GM Cites 24% Emission Reductions in N. America

GM Cites 24% Emission Reductions in N. America

General Motors Corp. reduced emissions from its North American manufacturing plants by 24% over the past two years, the company announced in its 1999-2000 report on economic, environmental, and social progress.

The comprehensive online report, "Steps Toward Sustainability: General Motors 1999/2000 Report on Economic, Environmental and Social Performance," details GM's investments in the environment, communities, institutions, partnerships and employees.

The published report is consistent with GM's 1994 commitment to the Coalition for Environmentally Responsible Economies.

GM followed the highly respected Global Reporting Initiative Sustainability Reporting Guidelines with this year's report. The guidelines are the result of collaboration among CERES, the United Nations Environmental Program and several other organizations that are united to develop a common framework for sustainability reporting.

"We're pleased to document for the public how we work to carry out economic, environmental and social activities without compromising our future," GM Vice Chairman Harry Pearce said. "We are committed to demonstrating that economic growth, concern for the environment, and our impact on society can go hand-in-hand in the business world."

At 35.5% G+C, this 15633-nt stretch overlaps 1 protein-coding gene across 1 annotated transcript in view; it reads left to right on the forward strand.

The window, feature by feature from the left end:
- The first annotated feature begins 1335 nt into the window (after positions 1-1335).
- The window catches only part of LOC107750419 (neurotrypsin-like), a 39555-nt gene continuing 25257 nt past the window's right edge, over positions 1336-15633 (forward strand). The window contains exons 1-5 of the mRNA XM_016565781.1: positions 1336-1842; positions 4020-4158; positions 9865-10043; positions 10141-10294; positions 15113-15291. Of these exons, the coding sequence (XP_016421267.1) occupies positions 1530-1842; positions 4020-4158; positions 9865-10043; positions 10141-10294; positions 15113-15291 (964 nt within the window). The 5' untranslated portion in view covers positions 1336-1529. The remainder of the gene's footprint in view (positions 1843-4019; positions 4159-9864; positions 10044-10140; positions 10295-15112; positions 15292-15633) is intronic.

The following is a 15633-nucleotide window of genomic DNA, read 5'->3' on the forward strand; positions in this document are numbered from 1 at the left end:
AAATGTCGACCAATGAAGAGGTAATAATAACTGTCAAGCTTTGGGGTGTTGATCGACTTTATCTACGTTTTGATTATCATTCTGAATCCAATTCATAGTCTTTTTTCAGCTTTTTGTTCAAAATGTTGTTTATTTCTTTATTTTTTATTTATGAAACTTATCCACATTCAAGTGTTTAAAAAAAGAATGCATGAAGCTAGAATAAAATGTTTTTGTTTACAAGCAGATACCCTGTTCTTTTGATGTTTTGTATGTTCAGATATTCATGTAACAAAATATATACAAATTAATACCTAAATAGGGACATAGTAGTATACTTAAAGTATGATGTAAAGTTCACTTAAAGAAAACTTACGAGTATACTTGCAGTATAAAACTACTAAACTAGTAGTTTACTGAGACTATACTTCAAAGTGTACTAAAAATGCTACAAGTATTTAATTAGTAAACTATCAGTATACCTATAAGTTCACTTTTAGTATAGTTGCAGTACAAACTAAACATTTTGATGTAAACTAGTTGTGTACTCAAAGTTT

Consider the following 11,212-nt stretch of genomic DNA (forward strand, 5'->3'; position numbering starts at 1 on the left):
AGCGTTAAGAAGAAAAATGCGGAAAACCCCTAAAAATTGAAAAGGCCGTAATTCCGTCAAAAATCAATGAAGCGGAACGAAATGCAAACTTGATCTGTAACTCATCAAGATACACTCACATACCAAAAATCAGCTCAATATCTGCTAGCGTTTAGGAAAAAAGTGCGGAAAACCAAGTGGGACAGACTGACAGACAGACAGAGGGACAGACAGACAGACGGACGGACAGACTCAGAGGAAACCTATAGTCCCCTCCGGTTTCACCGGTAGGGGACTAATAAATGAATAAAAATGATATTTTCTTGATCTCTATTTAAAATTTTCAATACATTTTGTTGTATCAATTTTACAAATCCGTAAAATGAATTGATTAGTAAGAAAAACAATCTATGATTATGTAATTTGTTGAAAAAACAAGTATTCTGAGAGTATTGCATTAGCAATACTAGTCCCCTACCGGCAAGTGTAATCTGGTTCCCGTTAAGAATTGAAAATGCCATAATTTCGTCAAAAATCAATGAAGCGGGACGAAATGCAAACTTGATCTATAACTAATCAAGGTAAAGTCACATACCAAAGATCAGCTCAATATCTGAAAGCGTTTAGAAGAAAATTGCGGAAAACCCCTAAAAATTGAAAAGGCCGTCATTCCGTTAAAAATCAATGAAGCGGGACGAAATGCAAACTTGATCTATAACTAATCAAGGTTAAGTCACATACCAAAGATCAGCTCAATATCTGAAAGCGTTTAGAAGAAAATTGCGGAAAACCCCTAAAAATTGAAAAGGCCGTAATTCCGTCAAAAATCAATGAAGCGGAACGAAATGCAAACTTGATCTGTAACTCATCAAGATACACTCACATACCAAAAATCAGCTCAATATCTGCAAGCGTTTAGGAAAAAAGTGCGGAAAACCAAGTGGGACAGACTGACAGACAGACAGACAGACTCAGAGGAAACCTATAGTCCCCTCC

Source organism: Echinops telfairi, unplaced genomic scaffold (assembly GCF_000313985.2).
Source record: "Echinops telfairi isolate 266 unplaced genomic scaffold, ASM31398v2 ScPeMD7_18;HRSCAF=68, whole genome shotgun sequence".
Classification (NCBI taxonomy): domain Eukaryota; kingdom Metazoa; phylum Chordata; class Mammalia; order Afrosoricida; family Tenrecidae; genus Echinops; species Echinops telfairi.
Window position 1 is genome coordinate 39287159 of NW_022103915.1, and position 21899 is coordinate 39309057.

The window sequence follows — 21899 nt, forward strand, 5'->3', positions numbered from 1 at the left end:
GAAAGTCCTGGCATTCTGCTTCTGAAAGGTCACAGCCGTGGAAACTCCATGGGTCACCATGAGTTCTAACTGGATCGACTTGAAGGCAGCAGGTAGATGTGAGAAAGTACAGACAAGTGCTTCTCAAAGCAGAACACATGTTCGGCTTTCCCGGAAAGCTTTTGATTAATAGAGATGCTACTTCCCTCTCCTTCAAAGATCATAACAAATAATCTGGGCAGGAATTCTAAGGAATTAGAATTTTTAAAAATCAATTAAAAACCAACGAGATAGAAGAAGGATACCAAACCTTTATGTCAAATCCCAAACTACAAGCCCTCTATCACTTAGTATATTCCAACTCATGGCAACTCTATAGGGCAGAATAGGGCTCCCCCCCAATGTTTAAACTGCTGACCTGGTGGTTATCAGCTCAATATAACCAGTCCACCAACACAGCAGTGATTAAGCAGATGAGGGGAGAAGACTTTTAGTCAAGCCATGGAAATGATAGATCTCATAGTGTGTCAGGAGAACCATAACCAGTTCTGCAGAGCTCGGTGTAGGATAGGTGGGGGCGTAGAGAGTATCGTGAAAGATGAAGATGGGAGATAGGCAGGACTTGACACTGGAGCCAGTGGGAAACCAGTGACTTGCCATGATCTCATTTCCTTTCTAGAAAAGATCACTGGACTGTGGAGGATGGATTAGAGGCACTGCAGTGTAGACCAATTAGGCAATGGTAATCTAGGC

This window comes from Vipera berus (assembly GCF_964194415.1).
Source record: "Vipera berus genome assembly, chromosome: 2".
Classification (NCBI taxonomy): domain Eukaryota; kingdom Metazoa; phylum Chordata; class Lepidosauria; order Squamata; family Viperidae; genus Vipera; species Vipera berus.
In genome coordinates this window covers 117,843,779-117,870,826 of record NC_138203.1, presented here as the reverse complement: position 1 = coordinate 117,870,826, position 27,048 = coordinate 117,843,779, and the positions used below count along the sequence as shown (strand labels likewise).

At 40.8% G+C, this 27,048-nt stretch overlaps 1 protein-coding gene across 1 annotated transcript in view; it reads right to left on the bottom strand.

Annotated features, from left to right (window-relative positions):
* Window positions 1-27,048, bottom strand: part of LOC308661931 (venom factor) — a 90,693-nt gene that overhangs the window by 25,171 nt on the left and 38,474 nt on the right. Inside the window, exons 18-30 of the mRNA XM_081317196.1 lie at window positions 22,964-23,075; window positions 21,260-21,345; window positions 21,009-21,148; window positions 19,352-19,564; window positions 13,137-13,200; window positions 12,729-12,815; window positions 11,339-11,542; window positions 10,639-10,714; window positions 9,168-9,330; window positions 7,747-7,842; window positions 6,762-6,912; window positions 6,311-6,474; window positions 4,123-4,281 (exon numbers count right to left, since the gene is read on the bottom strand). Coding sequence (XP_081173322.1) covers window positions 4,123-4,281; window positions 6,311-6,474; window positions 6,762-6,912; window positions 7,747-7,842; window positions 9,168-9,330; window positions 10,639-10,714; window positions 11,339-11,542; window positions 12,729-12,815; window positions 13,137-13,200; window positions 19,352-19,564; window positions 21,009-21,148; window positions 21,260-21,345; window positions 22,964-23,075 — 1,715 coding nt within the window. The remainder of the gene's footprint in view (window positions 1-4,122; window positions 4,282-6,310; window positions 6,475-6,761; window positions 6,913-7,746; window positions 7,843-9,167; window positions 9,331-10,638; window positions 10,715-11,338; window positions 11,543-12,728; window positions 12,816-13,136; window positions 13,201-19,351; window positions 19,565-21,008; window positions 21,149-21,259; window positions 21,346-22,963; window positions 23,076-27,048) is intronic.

For the first time, the full report is available only online, a move that saved more than 3.75 tons of paper and more than 160 pounds of ink. A small number of a 12-page executive summary was printed on recycled paper, using soy inks and direct-to-plate printing technology that eliminates environmentally harmful by-products.

"It's significant that we're presenting this information online," Pearce said. "Doing so provides instant, complete access to information about our performance around the world, while reducing GM's use of paper and related natural resources."

This is the seventh consecutive year GM has publicly reported its environmental, health and safety, and philanthropic activities. It integrates separate reports that GM used to publish on those subjects.

Environmental highlights from the report include:
  • Emissions releases from North American plants were reduced by 24% in 1998 and 1999. The reduction was due to the near elimination of zinc emissions from foundries; zinc emissions declined from a high of 6,350 metric tons per year in 1995 to 284 metric tons in 1999. Between 1997 and 1999, GM achieved a 28% reduction in "non-recycled, non-product output" -- all waste material that's not used in the final product of any GM operation. The company has set a goal of a further 30% reduction by 2002.
  • GM continues to incorporate Design for the Environment standards when developing its products. This includes ensuring that future products are 95% recoverable at the end of their useful life, using recycled materials in vehicles, and working with the recycling industry to improve its ability to recycle GM vehicles.
  • GM is co-chairing the Working Group on Sustainable Mobility, a three-year project sponsored by the World Business Council for Sustainable Development. The group plans to determine how the human need for mobility and the types of transportation now in use are affecting the world and assess whether these modes are sustainable. Other co-chairs are Toyota and Shell. The working group also will develop visions of future land transportation systems, looking forward to 2030.
"More than merely highlighting GM's successes, the report also talks openly about areas in which we have challenges and where we need to do better," Pearce said. "GM is making progress in the area of sustainable business development, but we can and will do more."